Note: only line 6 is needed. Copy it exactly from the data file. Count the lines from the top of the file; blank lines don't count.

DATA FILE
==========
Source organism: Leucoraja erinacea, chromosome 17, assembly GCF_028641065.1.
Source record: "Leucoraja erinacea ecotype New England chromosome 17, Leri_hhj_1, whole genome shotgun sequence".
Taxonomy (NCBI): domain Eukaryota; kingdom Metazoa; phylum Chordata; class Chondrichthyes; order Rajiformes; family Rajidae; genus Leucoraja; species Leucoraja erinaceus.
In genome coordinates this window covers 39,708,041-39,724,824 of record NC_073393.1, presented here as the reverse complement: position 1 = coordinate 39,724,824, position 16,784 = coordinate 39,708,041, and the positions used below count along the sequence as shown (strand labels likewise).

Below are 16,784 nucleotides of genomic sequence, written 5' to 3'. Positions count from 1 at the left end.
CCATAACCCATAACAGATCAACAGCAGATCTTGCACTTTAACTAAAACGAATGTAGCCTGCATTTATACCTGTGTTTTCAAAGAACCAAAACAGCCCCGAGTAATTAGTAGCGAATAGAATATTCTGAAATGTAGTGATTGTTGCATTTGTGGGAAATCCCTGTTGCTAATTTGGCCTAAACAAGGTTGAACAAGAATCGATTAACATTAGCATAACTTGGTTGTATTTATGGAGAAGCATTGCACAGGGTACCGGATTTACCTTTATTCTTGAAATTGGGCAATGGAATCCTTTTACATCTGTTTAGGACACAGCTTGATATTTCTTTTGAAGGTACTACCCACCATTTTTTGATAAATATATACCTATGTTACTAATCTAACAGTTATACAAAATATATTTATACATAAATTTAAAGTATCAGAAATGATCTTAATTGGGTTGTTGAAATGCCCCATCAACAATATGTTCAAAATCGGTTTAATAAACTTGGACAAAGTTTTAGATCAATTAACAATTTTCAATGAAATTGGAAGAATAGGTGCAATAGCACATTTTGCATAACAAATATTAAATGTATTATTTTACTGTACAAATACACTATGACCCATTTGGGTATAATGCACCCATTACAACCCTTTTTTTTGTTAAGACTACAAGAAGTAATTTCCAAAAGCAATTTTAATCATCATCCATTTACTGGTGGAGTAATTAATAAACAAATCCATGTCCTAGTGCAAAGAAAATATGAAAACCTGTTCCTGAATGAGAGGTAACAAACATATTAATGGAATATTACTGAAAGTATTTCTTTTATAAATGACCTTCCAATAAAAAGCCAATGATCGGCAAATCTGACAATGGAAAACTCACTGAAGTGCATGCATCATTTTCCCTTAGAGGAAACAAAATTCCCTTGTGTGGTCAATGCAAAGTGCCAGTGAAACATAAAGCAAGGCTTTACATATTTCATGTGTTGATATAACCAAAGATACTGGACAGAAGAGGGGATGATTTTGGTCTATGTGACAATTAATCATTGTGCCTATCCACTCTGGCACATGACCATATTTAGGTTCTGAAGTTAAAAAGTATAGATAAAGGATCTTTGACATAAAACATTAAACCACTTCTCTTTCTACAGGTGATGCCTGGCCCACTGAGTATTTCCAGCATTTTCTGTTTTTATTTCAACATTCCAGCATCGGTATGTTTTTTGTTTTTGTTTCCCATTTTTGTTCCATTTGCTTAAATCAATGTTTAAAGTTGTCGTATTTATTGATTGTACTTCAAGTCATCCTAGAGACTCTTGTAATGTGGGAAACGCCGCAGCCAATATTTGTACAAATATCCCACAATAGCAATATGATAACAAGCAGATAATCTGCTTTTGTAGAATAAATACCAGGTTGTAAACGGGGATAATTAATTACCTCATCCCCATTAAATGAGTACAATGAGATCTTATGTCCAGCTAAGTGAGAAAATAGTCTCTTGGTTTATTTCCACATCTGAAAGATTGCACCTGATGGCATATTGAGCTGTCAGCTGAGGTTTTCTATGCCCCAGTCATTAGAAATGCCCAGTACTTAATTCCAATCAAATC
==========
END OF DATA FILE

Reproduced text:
CCATAACCCATAACAGATCAACAGCAGATCTTGCACTTTAACTAAAACGAATGTAGCCTGCATTTATACCTGTGTTTTCAAAGAACCAAAACAGCCCCGAGTAATTAGTAGCGAATAGAATATTCTGAAATGTAGTGATTGTTGCATTTGTGGGAAATCCCTGTTGCTAATTTGGCCTAAACAAGGTTGAACAAGAATCGATTAACATTAGCATAACTTGGTTGTATTTATGGAGAAGCATTGCACAGGGTACCGGATTTACCTTTATTCTTGAAATTGGGCAATGGAATCCTTTTACATCTGTTTAGGACACAGCTTGATATTTCTTTTGAAGGTACTACCCACCATTTTTTGATAAATATATACCTATGTTACTAATCTAACAGTTATACAAAATATATTTATACATAAATTTAAAGTATCAGAAATGATCTTAATTGGGTTGTTGAAATGCCCCATCAACAATATGTTCAAAATCGGTTTAATAAACTTGGACAAAGTTTTAGATCAATTAACAATTTTCAATGAAATTGGAAGAATAGGTGCAATAGCACATTTTGCATAACAAATATTAAATGTATTATTTTACTGTACAAATACACTATGACCCATTTGGGTATAATGCACCCATTACAACCCTTTTTTTTGTTAAGACTACAAGAAGTAATTTCCAAAAGCAATTTTAATCATCATCCATTTACTGGTGGAGTAATTAATAAACAAATCCATGTCCTAGTGCAAAGAAAATATGAAAACCTGTTCCTGAATGAGAGGTAACAAACATATTAATGGAATATTACTGAAAGTATTTCTTTTATAAATGACCTTCCAATAAAAAGCCAATGATCGGCAAATCTGACAATGGAAAACTCACTGAAGTGCATGCATCATTTTCCCTTAGAGGAAACAAAATTCCCTTGTGTGGTCAATGCAAAGTGCCAGTGAAACATAAAGCAAGGCTTTACATATTTCATGTGTTGATATAACCAAAGATACTGGACAGAAGAGGGGATGATTTTGGTCTATGTGACAATTAATCATTGTGCCTATCCACTCTGGCACATGACCATATTTAGGTTCTGAAGTTAAAAAGTATAGATAAAGGATCTTTGACATAAAACATTAAACCACTTCTCTTTCTACAGGTGATGCCTGGCCCACTGAGTATTTCCAGCATTTTCTGTTTTTATTTCAACATTCCAGCATCGGTATGTTTTTTGTTTTTGTTTCCCATTTTTGTTCCATTTGCTTAAATCAATGTTTAAAGTTGTCGTATTTATTGATTGTACTTCAAGTCATCCTAGAGACTCTTGTAATGTGGGAAACGCCGCAGCCAATATTTGTACAAATATCCCACAATAGCAATATGATAACAAGCAGATAATCTGCTTTTGTAGAATAAATACCAGGTTGTAAACGGGGATAATTAATTACCTCATCCCCATTAAATGAGTACAATGAGATCTTATGTCCAGCTAAGTGAGAAAATAGTCTCTTGGTTTATTTCCACATCTGAAAGATTGCACCTGATGGCATATTGAGCTGTCAGCTGAGGTTTTCTATGCCCCAGTCATTAGAAATGCCCAGTACTTAATTCCAATCAAATC